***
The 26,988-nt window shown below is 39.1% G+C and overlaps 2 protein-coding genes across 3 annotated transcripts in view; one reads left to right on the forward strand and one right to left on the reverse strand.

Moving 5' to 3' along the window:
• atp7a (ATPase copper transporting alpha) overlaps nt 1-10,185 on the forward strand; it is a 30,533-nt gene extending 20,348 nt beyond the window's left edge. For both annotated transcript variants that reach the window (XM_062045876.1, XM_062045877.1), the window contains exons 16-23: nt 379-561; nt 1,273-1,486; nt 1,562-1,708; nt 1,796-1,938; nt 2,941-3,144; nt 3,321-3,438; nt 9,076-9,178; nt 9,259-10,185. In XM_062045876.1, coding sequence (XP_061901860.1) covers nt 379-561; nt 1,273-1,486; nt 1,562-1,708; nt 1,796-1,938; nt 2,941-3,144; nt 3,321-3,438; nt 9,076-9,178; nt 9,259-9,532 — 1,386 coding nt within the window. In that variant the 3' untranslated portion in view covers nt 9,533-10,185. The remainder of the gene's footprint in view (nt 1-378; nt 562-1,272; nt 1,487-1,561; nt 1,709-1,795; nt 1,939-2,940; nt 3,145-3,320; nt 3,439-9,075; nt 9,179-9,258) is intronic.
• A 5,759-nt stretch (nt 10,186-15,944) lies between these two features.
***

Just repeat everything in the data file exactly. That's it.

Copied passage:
The 26,988-nt window shown below is 39.1% G+C and overlaps 2 protein-coding genes across 3 annotated transcripts in view; one reads left to right on the forward strand and one right to left on the reverse strand.

Moving 5' to 3' along the window:
• atp7a (ATPase copper transporting alpha) overlaps nt 1-10,185 on the forward strand; it is a 30,533-nt gene extending 20,348 nt beyond the window's left edge. For both annotated transcript variants that reach the window (XM_062045876.1, XM_062045877.1), the window contains exons 16-23: nt 379-561; nt 1,273-1,486; nt 1,562-1,708; nt 1,796-1,938; nt 2,941-3,144; nt 3,321-3,438; nt 9,076-9,178; nt 9,259-10,185. In XM_062045876.1, coding sequence (XP_061901860.1) covers nt 379-561; nt 1,273-1,486; nt 1,562-1,708; nt 1,796-1,938; nt 2,941-3,144; nt 3,321-3,438; nt 9,076-9,178; nt 9,259-9,532 — 1,386 coding nt within the window. In that variant the 3' untranslated portion in view covers nt 9,533-10,185. The remainder of the gene's footprint in view (nt 1-378; nt 562-1,272; nt 1,487-1,561; nt 1,709-1,795; nt 1,939-2,940; nt 3,145-3,320; nt 3,439-9,075; nt 9,179-9,258) is intronic.
• A 5,759-nt stretch (nt 10,186-15,944) lies between these two features.